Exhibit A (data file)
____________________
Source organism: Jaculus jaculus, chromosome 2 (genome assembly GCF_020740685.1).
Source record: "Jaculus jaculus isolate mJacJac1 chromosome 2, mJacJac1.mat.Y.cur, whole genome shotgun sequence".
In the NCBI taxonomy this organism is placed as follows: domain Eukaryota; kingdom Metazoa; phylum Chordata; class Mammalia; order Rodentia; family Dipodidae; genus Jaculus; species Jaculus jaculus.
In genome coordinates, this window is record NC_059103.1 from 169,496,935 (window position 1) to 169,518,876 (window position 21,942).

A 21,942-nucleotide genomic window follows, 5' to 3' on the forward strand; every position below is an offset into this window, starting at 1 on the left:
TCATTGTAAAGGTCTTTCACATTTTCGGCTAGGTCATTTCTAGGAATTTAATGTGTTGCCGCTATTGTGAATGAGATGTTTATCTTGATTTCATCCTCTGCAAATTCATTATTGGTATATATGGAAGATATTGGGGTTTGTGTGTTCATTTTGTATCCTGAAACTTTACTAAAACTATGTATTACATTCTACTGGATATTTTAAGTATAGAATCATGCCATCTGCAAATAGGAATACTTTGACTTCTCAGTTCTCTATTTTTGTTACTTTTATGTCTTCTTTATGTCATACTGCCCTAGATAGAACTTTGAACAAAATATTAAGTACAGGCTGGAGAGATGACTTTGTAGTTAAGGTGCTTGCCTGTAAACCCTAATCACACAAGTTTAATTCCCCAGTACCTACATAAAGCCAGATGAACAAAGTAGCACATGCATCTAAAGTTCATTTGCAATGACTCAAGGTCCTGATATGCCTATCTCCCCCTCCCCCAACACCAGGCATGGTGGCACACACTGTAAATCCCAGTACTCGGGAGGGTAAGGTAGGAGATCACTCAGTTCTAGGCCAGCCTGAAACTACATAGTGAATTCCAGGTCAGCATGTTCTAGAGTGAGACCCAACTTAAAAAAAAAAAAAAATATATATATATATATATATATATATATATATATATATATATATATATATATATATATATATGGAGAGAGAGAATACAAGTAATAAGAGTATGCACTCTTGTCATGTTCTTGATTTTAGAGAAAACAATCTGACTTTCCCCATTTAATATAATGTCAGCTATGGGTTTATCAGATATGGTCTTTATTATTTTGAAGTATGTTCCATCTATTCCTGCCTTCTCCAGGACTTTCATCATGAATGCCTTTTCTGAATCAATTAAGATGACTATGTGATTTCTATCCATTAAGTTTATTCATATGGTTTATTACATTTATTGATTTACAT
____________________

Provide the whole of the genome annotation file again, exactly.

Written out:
Source organism: Jaculus jaculus, chromosome 2 (genome assembly GCF_020740685.1).
Source record: "Jaculus jaculus isolate mJacJac1 chromosome 2, mJacJac1.mat.Y.cur, whole genome shotgun sequence".
In the NCBI taxonomy this organism is placed as follows: domain Eukaryota; kingdom Metazoa; phylum Chordata; class Mammalia; order Rodentia; family Dipodidae; genus Jaculus; species Jaculus jaculus.
In genome coordinates, this window is record NC_059103.1 from 169,496,935 (window position 1) to 169,518,876 (window position 21,942).

A 21,942-nucleotide genomic window follows, 5' to 3' on the forward strand; every position below is an offset into this window, starting at 1 on the left:
TCATTGTAAAGGTCTTTCACATTTTCGGCTAGGTCATTTCTAGGAATTTAATGTGTTGCCGCTATTGTGAATGAGATGTTTATCTTGATTTCATCCTCTGCAAATTCATTATTGGTATATATGGAAGATATTGGGGTTTGTGTGTTCATTTTGTATCCTGAAACTTTACTAAAACTATGTATTACATTCTACTGGATATTTTAAGTATAGAATCATGCCATCTGCAAATAGGAATACTTTGACTTCTCAGTTCTCTATTTTTGTTACTTTTATGTCTTCTTTATGTCATACTGCCCTAGATAGAACTTTGAACAAAATATTAAGTACAGGCTGGAGAGATGACTTTGTAGTTAAGGTGCTTGCCTGTAAACCCTAATCACACAAGTTTAATTCCCCAGTACCTACATAAAGCCAGATGAACAAAGTAGCACATGCATCTAAAGTTCATTTGCAATGACTCAAGGTCCTGATATGCCTATCTCCCCCTCCCCCAACACCAGGCATGGTGGCACACACTGTAAATCCCAGTACTCGGGAGGGTAAGGTAGGAGATCACTCAGTTCTAGGCCAGCCTGAAACTACATAGTGAATTCCAGGTCAGCATGTTCTAGAGTGAGACCCAACTTAAAAAAAAAAAAAAATATATATATATATATATATATATATATATATATATATATATATATATATATATATATATATGGAGAGAGAGAATACAAGTAATAAGAGTATGCACTCTTGTCATGTTCTTGATTTTAGAGAAAACAATCTGACTTTCCCCATTTAATATAATGTCAGCTATGGGTTTATCAGATATGGTCTTTATTATTTTGAAGTATGTTCCATCTATTCCTGCCTTCTCCAGGACTTTCATCATGAATGCCTTTTCTGAATCAATTAAGATGACTATGTGATTTCTATCCATTAAGTTTATTCATATGGTTTATTACATTTATTGATTTACAT